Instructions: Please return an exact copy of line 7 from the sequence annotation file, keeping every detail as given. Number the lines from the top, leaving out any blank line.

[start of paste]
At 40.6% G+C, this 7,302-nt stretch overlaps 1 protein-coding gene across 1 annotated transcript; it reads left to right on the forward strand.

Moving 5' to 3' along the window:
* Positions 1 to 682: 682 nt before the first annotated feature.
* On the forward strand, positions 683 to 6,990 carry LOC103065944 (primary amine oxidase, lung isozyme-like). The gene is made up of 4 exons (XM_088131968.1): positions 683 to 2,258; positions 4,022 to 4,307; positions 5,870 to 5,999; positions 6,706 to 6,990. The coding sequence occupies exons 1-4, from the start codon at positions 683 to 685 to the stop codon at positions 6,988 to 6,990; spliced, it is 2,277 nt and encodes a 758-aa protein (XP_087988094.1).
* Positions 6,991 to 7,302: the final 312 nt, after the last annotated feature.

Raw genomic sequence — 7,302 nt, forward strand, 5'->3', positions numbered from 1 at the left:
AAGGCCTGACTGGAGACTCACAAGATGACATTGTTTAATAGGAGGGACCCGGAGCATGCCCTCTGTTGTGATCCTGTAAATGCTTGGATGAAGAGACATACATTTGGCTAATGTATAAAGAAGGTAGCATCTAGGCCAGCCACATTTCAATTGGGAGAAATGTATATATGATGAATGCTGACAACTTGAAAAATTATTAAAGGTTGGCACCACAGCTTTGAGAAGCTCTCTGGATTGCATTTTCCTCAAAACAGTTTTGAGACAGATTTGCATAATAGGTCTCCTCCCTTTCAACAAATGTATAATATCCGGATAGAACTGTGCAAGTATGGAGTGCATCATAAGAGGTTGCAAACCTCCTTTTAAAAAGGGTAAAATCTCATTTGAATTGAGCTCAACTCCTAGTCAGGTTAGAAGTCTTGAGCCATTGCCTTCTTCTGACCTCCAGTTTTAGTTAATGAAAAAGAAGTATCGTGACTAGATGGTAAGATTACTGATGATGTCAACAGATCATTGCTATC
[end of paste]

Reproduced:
AAGGCCTGACTGGAGACTCACAAGATGACATTGTTTAATAGGAGGGACCCGGAGCATGCCCTCTGTTGTGATCCTGTAAATGCTTGGATGAAGAGACATACATTTGGCTAATGTATAAAGAAGGTAGCATCTAGGCCAGCCACATTTCAATTGGGAGAAATGTATATATGATGAATGCTGACAACTTGAAAAATTATTAAAGGTTGGCACCACAGCTTTGAGAAGCTCTCTGGATTGCATTTTCCTCAAAACAGTTTTGAGACAGATTTGCATAATAGGTCTCCTCCCTTTCAACAAATGTATAATATCCGGATAGAACTGTGCAAGTATGGAGTGCATCATAAGAGGTTGCAAACCTCCTTTTAAAAAGGGTAAAATCTCATTTGAATTGAGCTCAACTCCTAGTCAGGTTAGAAGTCTTGAGCCATTGCCTTCTTCTGACCTCCAGTTTTAGTTAATGAAAAAGAAGTATCGTGACTAGATGGTAAGATTACTGATGATGTCAACAGATCATTGCTATC